Abstract: Religious or moral beliefs may prevent some of us from seeking the assistance of others to hasten our own death. But should we hold others accountable because of the standards that we choose to live by? With adversaries of assisted-suicide opposing the legalization of such acts, we are forcing our beliefs onto others who prefer peace and comfort at their time of death. As Christians, non-Christians, philosophers, teachers and laypersons, we all share one very key affiliation other than life and death itself. We are born with the "freedom of will", either by the Grace of God, or some other greater force. As such, it appears logical that we have some preconceived right to choose whether or not we aggressively seek death.
Throughout the centuries, there has been increasing debate regarding suicide and the acceptable reasons for committing such an act. Plato, Aristotle, Thomas Aquinas and David Humes are just a sample of the many philosophers and theologians that have commented on this delicate subject - each with slightly differing views. For this essay, I will focus on assisted suicide as it relates to the development of acceptable standards that would be uncompromising to the beliefs and ideals of differing social groups. It is in this manner that I will attempt to outline some of the increasingly difficult dilemmas presented by this hotly debated subject.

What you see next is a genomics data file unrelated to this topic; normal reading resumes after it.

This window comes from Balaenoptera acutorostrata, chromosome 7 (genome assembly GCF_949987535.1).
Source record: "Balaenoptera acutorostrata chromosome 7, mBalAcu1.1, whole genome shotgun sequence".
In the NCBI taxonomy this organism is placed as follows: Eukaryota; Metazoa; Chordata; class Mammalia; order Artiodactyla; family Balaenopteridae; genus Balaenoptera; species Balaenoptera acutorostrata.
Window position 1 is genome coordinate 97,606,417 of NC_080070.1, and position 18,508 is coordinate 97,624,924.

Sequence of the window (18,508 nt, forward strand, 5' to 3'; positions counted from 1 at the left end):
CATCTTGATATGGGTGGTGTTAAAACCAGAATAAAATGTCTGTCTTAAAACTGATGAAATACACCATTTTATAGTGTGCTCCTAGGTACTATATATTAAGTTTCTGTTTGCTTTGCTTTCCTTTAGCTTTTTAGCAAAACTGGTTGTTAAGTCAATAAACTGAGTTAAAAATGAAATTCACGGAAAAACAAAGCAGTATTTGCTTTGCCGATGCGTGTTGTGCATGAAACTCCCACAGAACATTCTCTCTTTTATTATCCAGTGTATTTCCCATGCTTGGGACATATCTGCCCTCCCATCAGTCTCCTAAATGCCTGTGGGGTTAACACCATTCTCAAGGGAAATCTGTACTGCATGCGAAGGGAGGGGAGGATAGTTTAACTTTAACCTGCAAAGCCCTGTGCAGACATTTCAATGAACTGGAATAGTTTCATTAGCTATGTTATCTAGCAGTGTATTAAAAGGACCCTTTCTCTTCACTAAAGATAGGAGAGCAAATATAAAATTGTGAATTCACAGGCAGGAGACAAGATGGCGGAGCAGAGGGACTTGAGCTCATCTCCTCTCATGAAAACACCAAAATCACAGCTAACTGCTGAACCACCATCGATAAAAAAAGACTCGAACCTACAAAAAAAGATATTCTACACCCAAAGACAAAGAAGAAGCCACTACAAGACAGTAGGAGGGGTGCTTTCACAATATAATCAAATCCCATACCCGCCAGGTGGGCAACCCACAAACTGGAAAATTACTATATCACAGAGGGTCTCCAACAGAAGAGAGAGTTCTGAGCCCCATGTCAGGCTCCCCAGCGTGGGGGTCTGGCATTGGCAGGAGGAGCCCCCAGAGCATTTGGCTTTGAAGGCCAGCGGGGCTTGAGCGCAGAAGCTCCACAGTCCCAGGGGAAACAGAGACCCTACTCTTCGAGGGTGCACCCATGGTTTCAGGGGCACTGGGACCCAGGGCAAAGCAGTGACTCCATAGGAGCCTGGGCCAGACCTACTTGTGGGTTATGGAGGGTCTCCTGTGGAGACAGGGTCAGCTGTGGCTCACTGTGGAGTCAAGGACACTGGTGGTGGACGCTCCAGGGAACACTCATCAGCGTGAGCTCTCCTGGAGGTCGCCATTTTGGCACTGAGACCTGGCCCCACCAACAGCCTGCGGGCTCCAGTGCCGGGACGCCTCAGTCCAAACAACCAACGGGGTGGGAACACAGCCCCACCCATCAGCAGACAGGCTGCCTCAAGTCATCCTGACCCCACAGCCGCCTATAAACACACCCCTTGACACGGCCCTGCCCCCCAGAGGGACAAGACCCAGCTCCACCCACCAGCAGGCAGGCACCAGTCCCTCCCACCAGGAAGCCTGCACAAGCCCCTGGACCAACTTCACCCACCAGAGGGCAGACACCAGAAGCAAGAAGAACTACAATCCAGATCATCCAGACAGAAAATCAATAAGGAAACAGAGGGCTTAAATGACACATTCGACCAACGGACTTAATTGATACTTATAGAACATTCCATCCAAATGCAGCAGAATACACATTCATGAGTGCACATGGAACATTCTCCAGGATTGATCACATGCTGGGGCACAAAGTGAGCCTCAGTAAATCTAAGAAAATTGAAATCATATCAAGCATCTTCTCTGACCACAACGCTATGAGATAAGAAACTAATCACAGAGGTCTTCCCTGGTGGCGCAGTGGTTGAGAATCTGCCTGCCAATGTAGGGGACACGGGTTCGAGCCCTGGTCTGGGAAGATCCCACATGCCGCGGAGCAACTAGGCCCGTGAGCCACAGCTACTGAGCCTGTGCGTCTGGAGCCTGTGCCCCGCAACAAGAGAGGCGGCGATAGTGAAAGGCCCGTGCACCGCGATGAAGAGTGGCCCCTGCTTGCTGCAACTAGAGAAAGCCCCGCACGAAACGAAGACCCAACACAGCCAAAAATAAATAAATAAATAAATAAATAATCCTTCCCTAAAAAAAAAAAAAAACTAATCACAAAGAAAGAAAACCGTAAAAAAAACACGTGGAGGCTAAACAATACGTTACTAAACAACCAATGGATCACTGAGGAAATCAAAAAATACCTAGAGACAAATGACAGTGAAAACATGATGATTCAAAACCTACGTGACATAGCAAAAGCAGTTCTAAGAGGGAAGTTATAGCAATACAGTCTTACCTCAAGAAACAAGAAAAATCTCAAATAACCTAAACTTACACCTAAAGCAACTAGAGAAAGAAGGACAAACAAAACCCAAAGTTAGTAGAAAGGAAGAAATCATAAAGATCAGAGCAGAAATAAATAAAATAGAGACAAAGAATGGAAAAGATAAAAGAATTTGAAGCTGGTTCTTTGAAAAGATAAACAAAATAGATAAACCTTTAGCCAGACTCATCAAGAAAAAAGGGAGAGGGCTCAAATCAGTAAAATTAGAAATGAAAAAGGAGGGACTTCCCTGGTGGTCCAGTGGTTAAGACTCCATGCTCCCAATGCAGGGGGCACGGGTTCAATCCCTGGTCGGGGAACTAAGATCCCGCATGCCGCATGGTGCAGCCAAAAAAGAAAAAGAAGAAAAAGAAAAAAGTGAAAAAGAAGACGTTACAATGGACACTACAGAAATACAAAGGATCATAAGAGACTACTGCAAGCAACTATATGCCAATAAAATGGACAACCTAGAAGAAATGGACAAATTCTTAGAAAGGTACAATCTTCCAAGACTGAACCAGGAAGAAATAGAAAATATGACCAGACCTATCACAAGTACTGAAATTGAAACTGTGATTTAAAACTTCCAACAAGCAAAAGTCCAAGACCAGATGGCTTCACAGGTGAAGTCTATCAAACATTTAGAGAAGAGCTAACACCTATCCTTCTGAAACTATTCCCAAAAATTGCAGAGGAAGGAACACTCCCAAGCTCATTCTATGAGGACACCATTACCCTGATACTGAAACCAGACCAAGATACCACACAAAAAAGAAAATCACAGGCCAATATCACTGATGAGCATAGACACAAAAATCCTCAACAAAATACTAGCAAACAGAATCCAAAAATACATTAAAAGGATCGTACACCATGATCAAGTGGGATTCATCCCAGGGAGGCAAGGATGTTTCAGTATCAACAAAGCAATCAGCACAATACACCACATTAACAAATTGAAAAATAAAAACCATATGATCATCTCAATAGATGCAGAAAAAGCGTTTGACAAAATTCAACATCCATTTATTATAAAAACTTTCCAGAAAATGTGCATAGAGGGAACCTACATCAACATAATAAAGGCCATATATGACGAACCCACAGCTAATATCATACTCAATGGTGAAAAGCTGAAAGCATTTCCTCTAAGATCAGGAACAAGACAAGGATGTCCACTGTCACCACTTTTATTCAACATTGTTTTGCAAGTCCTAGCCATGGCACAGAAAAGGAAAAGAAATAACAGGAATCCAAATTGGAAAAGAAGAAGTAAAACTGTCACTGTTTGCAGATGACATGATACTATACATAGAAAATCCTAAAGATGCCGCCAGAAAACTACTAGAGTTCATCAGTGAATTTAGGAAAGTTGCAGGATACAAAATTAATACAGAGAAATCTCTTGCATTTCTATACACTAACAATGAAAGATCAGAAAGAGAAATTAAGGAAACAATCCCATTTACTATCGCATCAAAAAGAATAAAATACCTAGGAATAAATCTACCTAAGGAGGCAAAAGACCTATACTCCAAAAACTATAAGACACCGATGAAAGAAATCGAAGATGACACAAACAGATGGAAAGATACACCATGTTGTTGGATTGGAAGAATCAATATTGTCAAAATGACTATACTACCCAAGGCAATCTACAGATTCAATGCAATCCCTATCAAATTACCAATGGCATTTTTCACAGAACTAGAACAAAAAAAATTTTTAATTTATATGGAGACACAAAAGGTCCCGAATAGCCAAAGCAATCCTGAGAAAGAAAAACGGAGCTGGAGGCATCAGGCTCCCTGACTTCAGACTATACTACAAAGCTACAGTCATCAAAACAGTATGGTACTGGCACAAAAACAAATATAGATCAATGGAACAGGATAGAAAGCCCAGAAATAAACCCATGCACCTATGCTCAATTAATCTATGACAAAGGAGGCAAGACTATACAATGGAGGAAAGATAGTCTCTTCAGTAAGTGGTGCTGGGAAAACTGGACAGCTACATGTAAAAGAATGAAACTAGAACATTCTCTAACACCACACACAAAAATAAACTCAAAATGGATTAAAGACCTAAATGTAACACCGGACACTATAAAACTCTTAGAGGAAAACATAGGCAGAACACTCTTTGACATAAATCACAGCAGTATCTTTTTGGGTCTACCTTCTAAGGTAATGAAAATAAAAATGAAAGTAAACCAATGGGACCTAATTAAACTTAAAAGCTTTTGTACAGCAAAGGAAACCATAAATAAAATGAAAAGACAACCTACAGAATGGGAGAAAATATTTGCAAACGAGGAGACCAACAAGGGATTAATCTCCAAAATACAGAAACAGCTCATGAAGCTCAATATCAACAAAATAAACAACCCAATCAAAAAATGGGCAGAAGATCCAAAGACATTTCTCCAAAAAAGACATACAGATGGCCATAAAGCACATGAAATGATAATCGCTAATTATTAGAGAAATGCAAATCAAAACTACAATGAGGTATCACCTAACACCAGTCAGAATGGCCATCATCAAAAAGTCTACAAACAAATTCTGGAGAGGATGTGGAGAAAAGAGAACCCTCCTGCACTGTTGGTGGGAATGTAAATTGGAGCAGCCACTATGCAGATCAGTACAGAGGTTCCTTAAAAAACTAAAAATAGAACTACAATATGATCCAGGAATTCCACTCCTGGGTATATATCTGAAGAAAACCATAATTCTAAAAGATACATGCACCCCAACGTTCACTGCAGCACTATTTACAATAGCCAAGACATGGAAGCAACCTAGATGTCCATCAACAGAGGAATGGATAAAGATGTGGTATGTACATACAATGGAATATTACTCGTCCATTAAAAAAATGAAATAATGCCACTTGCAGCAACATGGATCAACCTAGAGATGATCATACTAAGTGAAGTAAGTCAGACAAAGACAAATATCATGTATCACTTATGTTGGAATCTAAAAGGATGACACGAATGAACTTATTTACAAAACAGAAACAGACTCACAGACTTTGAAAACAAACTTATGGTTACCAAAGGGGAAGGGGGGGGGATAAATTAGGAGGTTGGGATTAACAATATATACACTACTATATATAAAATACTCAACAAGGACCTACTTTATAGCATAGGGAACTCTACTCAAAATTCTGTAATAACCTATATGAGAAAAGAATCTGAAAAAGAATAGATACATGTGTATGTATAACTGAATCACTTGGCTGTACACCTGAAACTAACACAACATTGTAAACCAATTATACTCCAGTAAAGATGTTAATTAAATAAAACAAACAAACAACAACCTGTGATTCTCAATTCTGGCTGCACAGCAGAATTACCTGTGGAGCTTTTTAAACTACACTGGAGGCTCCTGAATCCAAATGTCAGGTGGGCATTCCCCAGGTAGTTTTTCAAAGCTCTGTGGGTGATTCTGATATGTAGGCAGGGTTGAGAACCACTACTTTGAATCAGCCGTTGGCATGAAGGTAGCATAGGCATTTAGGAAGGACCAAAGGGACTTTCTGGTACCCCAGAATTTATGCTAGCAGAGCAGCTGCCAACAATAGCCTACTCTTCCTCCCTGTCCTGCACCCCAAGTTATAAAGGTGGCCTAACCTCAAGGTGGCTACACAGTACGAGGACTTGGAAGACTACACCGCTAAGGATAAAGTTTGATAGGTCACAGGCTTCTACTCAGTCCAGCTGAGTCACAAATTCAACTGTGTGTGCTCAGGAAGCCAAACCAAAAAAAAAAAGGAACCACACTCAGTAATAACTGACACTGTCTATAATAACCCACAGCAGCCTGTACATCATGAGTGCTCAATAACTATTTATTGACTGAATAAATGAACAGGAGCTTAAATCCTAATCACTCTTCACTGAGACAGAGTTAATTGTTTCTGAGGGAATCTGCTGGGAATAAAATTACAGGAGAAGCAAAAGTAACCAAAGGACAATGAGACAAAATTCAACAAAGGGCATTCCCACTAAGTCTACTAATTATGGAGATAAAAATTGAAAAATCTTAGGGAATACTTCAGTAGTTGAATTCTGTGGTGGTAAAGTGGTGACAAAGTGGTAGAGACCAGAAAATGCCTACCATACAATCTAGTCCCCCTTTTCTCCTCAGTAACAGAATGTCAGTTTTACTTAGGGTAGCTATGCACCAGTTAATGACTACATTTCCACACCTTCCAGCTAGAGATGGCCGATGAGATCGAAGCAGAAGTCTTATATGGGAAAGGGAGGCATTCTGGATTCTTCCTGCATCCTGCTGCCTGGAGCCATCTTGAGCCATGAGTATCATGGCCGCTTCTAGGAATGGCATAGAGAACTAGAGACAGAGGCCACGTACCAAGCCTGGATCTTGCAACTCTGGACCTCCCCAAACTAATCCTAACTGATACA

Do terminally ill patients have the right to choose death with the assistance of others? Do religious and political leaders have the right to intervene with a patientís decision to die with the assistance of others? These two questions are some of the many about which this increasingly complex debate thrives. Society is often asked to answer each question objectively, and in some cases without personal opinion ñ leaving many of these questions unanswered. So that we may better understand the standard by which an individual is granted the right to choose whether he should or could be assisted in his suicide (shortening an otherwise dreadful or compromising death), we will examine some of the ideals set forth by the above mentioned "fathers of modern thought".
In Nichomachean Ethics, Aristotle concludes, "no one can suffer injustice voluntarily, because no one can wish to be harmed." Aristotle, who condemns the act of suicide, an ideal that is shared by his teacher Plato, attempts to support himself by stating that although suicide is not necessarily an injustice against oneself in the strict sense, it is an injustice to the "political community whose existence is essential to oneís own well-being."(M.M.Uhlmann, Last Rights?) It is this ideal of Aristotleís that helps to support the argument of the "slippery slope" effect. But with each opposing argument, there are other arguments that pose challenges to this ideal as proponents and opponents of assisted-suicide attempt to keep this dispute in its proper perspective.
By living in a society that is highly...